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I am thinking about giving a go to one of my ancient ideas for a game. The core point of this game would be the possible level of functional customization of the game environment and objects (such as modifying the behavior of a space ship weaponry). For this the game would need to be scriptable. Also I don't aim to commercialize it, it is merely an interesting programming challenge for me.

As I am mostly a .NET guy I will use XNA/C# for the game itself. For the scripting I think about going with Python or Lua. I have previous experience with Python and have nothing against it as a language. Lua on the other hand is almost completely new to me, besides some minor World of Warcraft addons modifications I did here and there, and it looks promising. So here is my question:

What are the pros and cons of Lua vs. Python as a scripting language for XNA/C# platform?

Is one of them considerably easier to use with XNA/C#? Has one of them some specific advantages or disadvantages when used with XNA/C#? Why would you recommend one over the other for XNA/C#?

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closed as primarily opinion-based by Byte56 Sep 10 '15 at 15:13

Many good questions generate some degree of opinion based on expert experience, but answers to this question will tend to be almost entirely based on opinions, rather than facts, references, or specific expertise.If this question can be reworded to fit the rules in the help center, please edit the question.

I know you're not asking for alternatives, but just in case you don't know, C# is also a valid scripting language, and since you're using C# it's very low maintenance. – William Mariager Jan 5 '12 at 15:02
Why do you even need a scripting language? Which bennefits are you expecting? – Peter Ølsted Jan 5 '12 at 15:04
Both of them are popular, professionally used and definitely capable of doing the scripting part. It's just a matter of taste for 99% of the applications. Python has a better standard library and in my opinion is more user-friendly language. – Cloudanger Jan 5 '12 at 15:50
Along the lines of 'have you considered?' Have you considered Boo? It's designed for scripting, instead of so happening to become a scripting language. Similar to IronPython it has built-in helpers for hosting (and can even interpret for targets like the XBox). – Jonathan Dickinson Jan 6 '12 at 14:15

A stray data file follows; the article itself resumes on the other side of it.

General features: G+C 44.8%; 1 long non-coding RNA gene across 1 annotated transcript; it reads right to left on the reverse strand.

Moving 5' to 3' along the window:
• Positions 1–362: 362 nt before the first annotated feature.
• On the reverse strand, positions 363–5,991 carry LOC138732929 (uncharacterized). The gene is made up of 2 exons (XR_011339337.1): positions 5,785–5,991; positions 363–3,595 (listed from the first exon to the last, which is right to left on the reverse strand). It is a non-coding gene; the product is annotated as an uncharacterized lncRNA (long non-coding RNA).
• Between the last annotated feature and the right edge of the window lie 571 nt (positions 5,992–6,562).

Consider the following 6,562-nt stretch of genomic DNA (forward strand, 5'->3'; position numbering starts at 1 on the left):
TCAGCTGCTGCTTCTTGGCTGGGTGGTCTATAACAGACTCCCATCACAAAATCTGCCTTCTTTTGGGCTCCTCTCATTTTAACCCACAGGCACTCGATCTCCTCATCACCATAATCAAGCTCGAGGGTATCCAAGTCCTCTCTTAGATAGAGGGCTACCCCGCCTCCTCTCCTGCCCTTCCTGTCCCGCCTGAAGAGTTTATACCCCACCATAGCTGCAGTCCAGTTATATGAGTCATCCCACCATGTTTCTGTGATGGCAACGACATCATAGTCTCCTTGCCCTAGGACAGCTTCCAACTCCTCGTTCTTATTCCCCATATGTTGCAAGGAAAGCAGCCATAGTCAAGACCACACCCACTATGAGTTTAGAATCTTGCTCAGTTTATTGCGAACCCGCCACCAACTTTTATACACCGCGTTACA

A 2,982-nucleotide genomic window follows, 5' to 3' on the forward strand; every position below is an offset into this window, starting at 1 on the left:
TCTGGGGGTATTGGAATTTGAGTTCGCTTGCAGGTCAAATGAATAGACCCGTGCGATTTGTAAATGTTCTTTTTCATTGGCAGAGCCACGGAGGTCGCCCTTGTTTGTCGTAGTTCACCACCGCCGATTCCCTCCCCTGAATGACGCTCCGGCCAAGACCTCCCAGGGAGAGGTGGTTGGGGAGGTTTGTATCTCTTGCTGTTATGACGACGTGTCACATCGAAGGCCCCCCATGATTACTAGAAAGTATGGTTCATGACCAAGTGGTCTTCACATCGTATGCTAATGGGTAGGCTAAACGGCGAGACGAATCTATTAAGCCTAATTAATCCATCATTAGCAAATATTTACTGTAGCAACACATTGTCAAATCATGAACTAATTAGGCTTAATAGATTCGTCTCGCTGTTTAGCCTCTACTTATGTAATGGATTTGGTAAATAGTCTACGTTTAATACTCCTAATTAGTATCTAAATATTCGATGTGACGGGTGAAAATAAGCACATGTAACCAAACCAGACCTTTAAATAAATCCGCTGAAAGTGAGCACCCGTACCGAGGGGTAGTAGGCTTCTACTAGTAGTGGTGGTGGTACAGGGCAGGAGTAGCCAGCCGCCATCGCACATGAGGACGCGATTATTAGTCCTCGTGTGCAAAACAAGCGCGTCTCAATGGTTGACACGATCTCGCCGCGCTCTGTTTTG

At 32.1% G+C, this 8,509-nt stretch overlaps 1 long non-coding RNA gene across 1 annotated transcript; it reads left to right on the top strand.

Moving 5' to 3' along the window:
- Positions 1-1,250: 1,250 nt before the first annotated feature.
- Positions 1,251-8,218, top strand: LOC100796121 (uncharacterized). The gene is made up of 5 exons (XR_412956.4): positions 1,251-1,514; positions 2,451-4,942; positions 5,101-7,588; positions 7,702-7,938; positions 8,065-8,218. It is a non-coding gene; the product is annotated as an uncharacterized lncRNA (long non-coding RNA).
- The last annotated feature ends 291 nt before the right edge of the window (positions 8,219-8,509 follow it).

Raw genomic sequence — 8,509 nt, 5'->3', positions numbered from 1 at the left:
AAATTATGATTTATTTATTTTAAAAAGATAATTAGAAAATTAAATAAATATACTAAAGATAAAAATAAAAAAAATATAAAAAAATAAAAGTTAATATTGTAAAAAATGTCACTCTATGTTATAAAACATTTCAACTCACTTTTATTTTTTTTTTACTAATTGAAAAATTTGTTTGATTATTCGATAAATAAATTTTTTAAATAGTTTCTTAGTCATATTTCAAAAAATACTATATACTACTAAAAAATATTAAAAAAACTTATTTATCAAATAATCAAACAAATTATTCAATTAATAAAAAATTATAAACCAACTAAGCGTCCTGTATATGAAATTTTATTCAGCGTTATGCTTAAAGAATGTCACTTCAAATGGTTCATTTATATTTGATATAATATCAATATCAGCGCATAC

Also, don't neglect visual scripting (similar to the Staredit - the Starcraft 1 editor). – Jonathan Dickinson Jan 6 '12 at 14:17
up vote 11 down vote accepted

I can't compare the two, as I've only had experience embedding IronPython in a C# game so far. Here's what I like about it though:

1) It's easy! Download the IronPython DLLs, add reference in project,

 using IronPython.Hosting;

 var engine = Python.CreateEngine();
 var product = engine.Execute<System.Numerics.BigInteger>(@"
 print ' '.join(['hello', 'from', 'ironpython!'])
 a = 123456789
 b = 10
 Console.WriteLine("a**b={0}", product);

2) As you can see from the above example, IronPython actually converts to BCL classes where it can. the result of the script is a System.Numerics.BigInteger rather than a PyObject

3) The dynamic keyword in C# was made for interop situations where you don't have the static type available:

    dynamic example = engine.Execute(@"
class Example(object):
  def __init__(self):
    self.breakfast = ['ham','spam','eggs']
    self.lunch = 'BRAIINNNZ'
Example() # return an example");

    foreach(string item in example.breakfast)
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+1 for the good example which shows how easy it is to get iron python runnning.... although that was not was OP was asking for ;-) – tobsen Jan 5 '12 at 19:50

IronPython and C# go well together, IronPython can be added to C# to give it boost in performance. So if your writing games then Python calls within C# are an advantage. Python itself can't make use of XNA but can make use of Directx something C# can't do directly.

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FWIW, Python can't make use of DirectX "directly" either -- it interacts with it via wrappers based on the fact that D3D is a C/COM API. This is exactly how you can access DirectX from C# as well. – Josh Petrie Jan 22 '12 at 18:00

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